sam dot fullman at verizon
20.03.2007 23:37
There are other functions "kind of" like this one but this should help adding slashes to a form post which also contains arrays (and you can't access runtime quotes), or you need to add slashes to an array which is already stripped:

<?php
   
function addslashes_array($a){
        if(
is_array($a)){
            foreach(
$a as $n=>$v){
               
$b[$n]=addslashes_array($v);
            }
            return
$b;
        }else{
            return
addslashes($a);
        }
    }
?>

note this does not add slashes to the keys - you could easily modify to do this..
Adrian C
3.03.2007 3:06
What happends when you add addslashes(addslashes($str))? This is not a good thing and it may be fixed:

function checkaddslashes($str){       
    if(strpos(str_replace("\'",""," $str"),"'")!=false)
        return addslashes($str);
    else
        return $str;
}

checkaddslashes("aa'bb");  => aa\'bb
checkaddslashes("aa\'bb"); => aa\'bb
checkaddslashes("\'"); => \'
checkaddslashes("'");  => \'

Hope this will help you
pulstar at ig dot com dot br
11.09.2006 16:50
May it is better use the function mysql_real_escape_string instead of addslashes when inserting data into a MySQL database. Check it at:

http://www.php.net/manual/en/function.mysql-real-escape-string.php
joechrz at gmail dot com
20.08.2006 2:36
Here's an example of a function that prevents double-quoting, I'm surprised noone has put something like this up yet... (also works on arrays)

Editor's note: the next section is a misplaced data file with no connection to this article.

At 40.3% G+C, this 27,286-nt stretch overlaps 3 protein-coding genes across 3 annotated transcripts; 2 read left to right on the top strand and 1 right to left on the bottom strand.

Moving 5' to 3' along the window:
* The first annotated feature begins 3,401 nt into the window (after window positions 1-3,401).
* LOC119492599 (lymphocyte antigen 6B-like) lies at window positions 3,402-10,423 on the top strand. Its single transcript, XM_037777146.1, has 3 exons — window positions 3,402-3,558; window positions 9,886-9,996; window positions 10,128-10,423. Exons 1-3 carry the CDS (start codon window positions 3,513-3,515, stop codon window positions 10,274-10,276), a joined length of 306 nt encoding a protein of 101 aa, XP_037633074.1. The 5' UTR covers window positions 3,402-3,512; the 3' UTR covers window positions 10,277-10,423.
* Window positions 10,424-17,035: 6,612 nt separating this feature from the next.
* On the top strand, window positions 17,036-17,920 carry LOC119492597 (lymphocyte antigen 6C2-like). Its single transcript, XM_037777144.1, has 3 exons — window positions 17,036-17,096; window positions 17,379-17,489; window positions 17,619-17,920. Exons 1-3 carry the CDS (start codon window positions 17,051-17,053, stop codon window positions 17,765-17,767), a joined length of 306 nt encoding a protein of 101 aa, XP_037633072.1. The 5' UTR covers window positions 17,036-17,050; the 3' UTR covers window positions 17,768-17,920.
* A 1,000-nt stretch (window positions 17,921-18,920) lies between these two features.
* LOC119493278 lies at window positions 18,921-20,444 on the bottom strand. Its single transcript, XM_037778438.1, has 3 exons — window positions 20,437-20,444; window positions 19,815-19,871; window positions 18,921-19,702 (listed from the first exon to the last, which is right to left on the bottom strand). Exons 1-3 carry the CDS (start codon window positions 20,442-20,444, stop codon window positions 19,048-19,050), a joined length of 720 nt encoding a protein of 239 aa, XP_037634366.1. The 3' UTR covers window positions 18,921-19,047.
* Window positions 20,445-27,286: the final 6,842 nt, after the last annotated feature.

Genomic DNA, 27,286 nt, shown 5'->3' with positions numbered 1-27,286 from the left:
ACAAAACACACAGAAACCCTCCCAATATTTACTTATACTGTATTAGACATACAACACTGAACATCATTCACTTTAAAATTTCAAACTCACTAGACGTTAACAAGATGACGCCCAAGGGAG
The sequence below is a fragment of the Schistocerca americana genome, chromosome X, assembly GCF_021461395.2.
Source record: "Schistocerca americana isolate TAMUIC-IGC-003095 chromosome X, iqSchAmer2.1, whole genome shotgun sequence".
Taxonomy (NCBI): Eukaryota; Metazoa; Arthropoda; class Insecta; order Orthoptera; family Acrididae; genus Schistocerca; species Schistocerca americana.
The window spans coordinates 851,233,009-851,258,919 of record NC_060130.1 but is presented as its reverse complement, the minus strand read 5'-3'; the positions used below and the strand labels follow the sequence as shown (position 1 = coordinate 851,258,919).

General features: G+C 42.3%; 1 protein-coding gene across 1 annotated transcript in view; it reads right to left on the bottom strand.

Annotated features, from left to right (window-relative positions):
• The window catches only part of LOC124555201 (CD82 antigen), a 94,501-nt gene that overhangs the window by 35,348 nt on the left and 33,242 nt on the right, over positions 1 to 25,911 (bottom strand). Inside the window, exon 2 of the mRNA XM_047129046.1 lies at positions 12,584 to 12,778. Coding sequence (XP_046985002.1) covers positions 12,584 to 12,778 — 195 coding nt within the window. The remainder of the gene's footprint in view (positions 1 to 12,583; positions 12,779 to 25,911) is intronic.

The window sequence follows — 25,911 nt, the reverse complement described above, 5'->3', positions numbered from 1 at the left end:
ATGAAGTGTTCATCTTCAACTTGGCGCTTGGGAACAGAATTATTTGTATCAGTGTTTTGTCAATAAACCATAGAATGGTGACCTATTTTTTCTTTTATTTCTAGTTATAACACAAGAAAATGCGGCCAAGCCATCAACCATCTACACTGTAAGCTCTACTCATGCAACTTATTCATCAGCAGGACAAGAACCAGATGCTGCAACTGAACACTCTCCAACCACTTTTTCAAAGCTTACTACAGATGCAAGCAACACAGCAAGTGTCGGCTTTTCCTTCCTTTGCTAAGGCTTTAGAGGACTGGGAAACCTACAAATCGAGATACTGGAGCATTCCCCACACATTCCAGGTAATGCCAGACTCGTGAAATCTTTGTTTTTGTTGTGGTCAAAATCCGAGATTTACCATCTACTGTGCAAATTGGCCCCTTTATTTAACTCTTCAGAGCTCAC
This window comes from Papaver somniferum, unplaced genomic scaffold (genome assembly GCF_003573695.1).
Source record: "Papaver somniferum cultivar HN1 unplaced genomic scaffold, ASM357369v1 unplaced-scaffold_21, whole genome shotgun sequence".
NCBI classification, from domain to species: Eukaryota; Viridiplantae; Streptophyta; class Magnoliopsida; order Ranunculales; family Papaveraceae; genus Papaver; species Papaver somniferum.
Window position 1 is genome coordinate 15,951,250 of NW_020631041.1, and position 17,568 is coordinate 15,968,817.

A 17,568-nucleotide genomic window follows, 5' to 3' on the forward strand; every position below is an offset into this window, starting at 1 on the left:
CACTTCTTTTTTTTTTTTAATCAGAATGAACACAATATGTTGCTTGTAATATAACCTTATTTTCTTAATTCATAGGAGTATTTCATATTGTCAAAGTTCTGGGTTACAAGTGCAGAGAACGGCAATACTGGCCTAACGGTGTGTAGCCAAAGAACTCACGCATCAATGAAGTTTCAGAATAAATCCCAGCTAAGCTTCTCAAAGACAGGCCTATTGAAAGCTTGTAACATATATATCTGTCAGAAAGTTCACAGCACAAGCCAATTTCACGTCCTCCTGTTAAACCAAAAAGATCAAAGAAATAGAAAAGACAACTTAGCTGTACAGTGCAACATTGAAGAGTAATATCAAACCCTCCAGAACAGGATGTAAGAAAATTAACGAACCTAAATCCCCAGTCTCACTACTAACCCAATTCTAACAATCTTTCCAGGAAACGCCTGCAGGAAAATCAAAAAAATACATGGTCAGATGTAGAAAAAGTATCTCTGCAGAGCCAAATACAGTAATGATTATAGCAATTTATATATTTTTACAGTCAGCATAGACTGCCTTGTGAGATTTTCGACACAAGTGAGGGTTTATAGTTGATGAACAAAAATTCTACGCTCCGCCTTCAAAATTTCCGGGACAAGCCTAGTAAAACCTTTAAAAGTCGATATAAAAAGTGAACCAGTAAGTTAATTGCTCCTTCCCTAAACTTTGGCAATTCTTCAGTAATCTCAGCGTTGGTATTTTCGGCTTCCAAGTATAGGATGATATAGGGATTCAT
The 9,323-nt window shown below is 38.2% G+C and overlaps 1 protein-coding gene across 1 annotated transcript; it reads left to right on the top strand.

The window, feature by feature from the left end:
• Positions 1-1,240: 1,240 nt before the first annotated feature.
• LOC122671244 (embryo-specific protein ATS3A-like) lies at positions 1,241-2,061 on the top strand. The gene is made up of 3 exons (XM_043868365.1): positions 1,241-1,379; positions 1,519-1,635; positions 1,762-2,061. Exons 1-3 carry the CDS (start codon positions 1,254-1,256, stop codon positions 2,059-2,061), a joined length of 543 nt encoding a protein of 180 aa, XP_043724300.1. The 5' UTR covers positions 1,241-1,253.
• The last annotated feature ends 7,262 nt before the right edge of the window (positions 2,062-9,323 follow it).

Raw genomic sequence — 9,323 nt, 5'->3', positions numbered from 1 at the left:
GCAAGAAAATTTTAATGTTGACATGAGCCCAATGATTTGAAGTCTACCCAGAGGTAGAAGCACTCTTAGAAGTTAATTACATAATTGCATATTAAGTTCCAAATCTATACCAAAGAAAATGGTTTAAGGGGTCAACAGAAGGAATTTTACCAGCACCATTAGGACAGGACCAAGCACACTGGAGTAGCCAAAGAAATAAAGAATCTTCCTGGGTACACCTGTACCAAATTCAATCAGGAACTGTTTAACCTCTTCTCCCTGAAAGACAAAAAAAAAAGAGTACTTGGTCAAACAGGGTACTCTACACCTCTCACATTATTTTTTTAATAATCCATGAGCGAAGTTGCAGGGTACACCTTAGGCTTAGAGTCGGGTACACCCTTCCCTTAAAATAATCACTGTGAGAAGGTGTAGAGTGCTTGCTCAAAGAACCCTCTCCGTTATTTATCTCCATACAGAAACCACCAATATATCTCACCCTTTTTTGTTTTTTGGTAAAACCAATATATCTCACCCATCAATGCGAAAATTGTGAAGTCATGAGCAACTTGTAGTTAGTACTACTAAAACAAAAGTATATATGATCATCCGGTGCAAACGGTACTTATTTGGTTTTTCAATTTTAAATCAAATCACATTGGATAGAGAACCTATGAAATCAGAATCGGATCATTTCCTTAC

<?php
function escape_quotes($receive) {
    if (!
is_array($receive))
       
$thearray = array($receive);
    else
       
$thearray = $receive;
   
    foreach (
array_keys($thearray) as $string) {
       
$thearray[$string] = addslashes($thearray[$string]);
       
$thearray[$string] = preg_replace("/[\\/]+/","/",$thearray[$string]);
    }
   
    if (!
is_array($receive))
        return
$thearray[0];
    else
        return
$thearray;
}
?>
Picky
24.05.2006 21:55
This function is deprecated in PHP 4.0, according to this article:

http://www.newsforge.com/article.pl?sid=06/05/23/2141246

Also, it is worth mentioning that PostgreSQL will soon start to block queries involving escaped single quotes using \ as the escape character, for some cases, which depends on the string's encoding.  The standard way to escape quotes in SQL (not all SQL databases, mind you) is by changing single quotes into two single quotes (e.g, ' ' ' becomes ' '' ' for queries).

You should look into other ways for escaping strings, such as "mysql_real_escape_string" (see the comment below), and other such database specific escape functions.
luciano at vittoretti dot com dot br
31.10.2005 12:18
Note, this function wont work with mssql or access queries.
Use the function above (work with arrays too).

function addslashes_mssql($str){
    if (is_array($str)) {
        foreach($str AS $id => $value) {
            $str[$id] = addslashes_mssql($value);
        }
    } else {
        $str = str_replace("'", "''", $str);   
    }
   
    return $str;
}

function stripslashes_mssql($str){
    if (is_array($str)) {
        foreach($str AS $id => $value) {
            $str[$id] = stripslashes_mssql($value);
        }
    } else {
        $str = str_replace("''", "'", $str);   
    }

    return $str;
}
thisisroot at gmail dot com
26.09.2005 18:30
In response to Krasimir Slavov and Luiz Miguel Axcar:

There are several encoding schemes for inserting binary data into places it doesn't typically belong, such as databases and e-mail bodies. Check out the base64_encode() and convert_uuencode() functions for the details.
Krasimir Slavov kkslavov at yahoo dot com
16.09.2005 20:51
If you have problems with adding images or other binady data with addslashes() for php 4.3 >= use: